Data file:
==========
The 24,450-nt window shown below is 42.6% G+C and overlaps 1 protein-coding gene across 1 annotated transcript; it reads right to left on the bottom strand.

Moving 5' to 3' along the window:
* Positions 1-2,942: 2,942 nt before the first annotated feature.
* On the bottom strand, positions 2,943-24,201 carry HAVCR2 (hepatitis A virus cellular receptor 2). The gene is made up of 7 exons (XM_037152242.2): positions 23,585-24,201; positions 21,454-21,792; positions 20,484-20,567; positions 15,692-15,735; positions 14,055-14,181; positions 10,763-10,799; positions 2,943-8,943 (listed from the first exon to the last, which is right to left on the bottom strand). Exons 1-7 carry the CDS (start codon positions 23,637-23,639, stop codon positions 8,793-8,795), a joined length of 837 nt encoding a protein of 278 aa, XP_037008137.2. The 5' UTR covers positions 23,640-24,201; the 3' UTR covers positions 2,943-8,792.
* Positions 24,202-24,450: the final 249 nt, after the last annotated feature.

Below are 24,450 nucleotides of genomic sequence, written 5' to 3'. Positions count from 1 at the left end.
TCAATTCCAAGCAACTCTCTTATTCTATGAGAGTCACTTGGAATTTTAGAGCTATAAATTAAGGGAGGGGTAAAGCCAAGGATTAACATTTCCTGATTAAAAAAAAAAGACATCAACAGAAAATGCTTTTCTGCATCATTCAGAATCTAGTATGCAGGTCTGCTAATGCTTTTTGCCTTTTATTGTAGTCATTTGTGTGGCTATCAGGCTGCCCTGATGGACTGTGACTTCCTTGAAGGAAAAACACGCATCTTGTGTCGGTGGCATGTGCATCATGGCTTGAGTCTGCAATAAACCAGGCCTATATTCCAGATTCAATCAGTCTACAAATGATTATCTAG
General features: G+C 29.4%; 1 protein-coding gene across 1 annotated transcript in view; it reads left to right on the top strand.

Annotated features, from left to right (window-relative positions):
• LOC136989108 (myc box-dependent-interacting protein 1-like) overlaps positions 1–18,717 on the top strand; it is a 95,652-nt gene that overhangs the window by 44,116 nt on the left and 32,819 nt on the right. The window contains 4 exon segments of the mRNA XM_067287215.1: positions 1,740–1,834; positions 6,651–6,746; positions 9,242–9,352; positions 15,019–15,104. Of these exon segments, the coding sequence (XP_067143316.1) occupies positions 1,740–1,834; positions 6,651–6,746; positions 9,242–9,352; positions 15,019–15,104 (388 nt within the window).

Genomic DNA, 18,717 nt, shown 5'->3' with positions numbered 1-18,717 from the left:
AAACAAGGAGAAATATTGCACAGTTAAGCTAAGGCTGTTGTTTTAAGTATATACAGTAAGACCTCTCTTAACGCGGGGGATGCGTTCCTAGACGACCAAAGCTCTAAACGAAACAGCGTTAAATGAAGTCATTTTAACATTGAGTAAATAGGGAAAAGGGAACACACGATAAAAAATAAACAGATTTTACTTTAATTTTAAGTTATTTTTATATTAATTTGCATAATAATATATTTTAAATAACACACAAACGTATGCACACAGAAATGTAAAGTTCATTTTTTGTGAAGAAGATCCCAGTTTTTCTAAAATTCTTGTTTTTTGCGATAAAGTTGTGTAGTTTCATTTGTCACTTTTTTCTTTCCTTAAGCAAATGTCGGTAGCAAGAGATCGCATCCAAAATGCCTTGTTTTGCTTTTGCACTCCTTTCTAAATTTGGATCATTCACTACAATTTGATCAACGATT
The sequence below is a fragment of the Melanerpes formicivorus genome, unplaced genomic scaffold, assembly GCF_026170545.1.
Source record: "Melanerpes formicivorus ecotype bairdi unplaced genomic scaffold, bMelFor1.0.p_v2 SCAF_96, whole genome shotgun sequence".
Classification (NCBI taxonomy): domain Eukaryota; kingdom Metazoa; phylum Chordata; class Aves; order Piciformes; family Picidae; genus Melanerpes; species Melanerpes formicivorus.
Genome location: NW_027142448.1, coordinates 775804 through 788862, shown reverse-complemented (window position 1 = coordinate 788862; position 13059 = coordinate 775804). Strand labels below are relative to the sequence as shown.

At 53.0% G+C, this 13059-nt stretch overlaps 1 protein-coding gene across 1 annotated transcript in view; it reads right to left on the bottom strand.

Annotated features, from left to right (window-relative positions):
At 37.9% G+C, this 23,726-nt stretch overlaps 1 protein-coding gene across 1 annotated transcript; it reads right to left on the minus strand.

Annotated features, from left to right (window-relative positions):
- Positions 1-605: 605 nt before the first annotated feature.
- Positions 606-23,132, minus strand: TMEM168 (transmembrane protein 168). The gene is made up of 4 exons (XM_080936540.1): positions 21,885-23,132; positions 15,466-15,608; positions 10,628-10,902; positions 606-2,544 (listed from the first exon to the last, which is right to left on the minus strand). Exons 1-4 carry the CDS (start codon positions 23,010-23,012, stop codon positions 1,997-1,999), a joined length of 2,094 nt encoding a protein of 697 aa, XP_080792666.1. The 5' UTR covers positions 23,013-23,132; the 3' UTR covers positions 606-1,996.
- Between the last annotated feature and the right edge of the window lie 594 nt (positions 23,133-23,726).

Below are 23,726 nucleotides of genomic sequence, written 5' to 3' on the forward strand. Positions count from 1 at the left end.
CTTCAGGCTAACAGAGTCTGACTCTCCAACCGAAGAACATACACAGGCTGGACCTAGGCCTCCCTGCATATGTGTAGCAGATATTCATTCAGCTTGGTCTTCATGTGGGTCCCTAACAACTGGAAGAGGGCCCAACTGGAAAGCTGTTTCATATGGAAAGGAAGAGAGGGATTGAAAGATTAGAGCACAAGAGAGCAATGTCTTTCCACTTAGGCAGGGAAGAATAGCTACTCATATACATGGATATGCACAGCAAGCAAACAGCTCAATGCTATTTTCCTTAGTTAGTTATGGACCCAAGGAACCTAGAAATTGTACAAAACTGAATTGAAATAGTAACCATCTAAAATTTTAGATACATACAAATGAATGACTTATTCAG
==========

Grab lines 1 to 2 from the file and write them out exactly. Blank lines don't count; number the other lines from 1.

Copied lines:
The 24,450-nt window shown below is 42.6% G+C and overlaps 1 protein-coding gene across 1 annotated transcript; it reads right to left on the bottom strand.

Moving 5' to 3' along the window: